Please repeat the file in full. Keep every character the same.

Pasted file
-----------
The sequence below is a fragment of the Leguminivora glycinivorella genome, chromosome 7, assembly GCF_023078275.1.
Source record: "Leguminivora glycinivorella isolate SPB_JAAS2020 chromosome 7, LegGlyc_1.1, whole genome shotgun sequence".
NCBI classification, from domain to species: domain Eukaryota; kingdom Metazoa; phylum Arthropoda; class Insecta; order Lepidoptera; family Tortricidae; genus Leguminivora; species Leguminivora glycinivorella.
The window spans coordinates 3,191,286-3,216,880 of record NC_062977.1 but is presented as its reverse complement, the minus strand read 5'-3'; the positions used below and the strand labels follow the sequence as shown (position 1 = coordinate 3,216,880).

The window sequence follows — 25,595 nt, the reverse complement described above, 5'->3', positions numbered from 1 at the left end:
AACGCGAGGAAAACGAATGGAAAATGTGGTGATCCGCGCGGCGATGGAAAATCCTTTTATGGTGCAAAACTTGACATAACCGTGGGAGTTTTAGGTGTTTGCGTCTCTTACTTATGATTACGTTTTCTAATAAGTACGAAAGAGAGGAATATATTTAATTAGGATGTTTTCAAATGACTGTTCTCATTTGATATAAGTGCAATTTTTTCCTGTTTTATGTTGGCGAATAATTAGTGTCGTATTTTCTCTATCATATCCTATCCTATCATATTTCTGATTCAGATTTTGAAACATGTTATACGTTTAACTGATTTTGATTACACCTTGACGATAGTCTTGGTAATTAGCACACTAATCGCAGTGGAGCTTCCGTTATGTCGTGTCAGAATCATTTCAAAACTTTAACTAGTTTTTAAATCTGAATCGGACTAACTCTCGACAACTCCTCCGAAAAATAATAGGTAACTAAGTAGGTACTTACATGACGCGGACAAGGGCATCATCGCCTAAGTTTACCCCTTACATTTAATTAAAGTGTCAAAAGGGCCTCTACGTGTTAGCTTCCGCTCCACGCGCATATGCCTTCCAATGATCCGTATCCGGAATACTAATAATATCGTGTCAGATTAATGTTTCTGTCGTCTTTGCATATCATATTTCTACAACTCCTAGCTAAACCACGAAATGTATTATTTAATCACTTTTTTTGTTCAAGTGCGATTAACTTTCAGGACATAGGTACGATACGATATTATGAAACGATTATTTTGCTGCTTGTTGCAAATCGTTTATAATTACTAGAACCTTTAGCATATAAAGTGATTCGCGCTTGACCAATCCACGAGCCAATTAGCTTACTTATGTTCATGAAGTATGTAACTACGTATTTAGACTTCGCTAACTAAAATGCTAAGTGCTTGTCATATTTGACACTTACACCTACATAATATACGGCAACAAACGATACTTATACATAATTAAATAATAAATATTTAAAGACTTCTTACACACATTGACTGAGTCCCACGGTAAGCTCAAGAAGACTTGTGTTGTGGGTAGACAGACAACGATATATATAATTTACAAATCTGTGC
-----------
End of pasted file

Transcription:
The sequence below is a fragment of the Leguminivora glycinivorella genome, chromosome 7, assembly GCF_023078275.1.
Source record: "Leguminivora glycinivorella isolate SPB_JAAS2020 chromosome 7, LegGlyc_1.1, whole genome shotgun sequence".
NCBI classification, from domain to species: domain Eukaryota; kingdom Metazoa; phylum Arthropoda; class Insecta; order Lepidoptera; family Tortricidae; genus Leguminivora; species Leguminivora glycinivorella.
The window spans coordinates 3,191,286-3,216,880 of record NC_062977.1 but is presented as its reverse complement, the minus strand read 5'-3'; the positions used below and the strand labels follow the sequence as shown (position 1 = coordinate 3,216,880).

The window sequence follows — 25,595 nt, the reverse complement described above, 5'->3', positions numbered from 1 at the left end:
AACGCGAGGAAAACGAATGGAAAATGTGGTGATCCGCGCGGCGATGGAAAATCCTTTTATGGTGCAAAACTTGACATAACCGTGGGAGTTTTAGGTGTTTGCGTCTCTTACTTATGATTACGTTTTCTAATAAGTACGAAAGAGAGGAATATATTTAATTAGGATGTTTTCAAATGACTGTTCTCATTTGATATAAGTGCAATTTTTTCCTGTTTTATGTTGGCGAATAATTAGTGTCGTATTTTCTCTATCATATCCTATCCTATCATATTTCTGATTCAGATTTTGAAACATGTTATACGTTTAACTGATTTTGATTACACCTTGACGATAGTCTTGGTAATTAGCACACTAATCGCAGTGGAGCTTCCGTTATGTCGTGTCAGAATCATTTCAAAACTTTAACTAGTTTTTAAATCTGAATCGGACTAACTCTCGACAACTCCTCCGAAAAATAATAGGTAACTAAGTAGGTACTTACATGACGCGGACAAGGGCATCATCGCCTAAGTTTACCCCTTACATTTAATTAAAGTGTCAAAAGGGCCTCTACGTGTTAGCTTCCGCTCCACGCGCATATGCCTTCCAATGATCCGTATCCGGAATACTAATAATATCGTGTCAGATTAATGTTTCTGTCGTCTTTGCATATCATATTTCTACAACTCCTAGCTAAACCACGAAATGTATTATTTAATCACTTTTTTTGTTCAAGTGCGATTAACTTTCAGGACATAGGTACGATACGATATTATGAAACGATTATTTTGCTGCTTGTTGCAAATCGTTTATAATTACTAGAACCTTTAGCATATAAAGTGATTCGCGCTTGACCAATCCACGAGCCAATTAGCTTACTTATGTTCATGAAGTATGTAACTACGTATTTAGACTTCGCTAACTAAAATGCTAAGTGCTTGTCATATTTGACACTTACACCTACATAATATACGGCAACAAACGATACTTATACATAATTAAATAATAAATATTTAAAGACTTCTTACACACATTGACTGAGTCCCACGGTAAGCTCAAGAAGACTTGTGTTGTGGGTAGACAGACAACGATATATATAATTTACAAATCTGTGC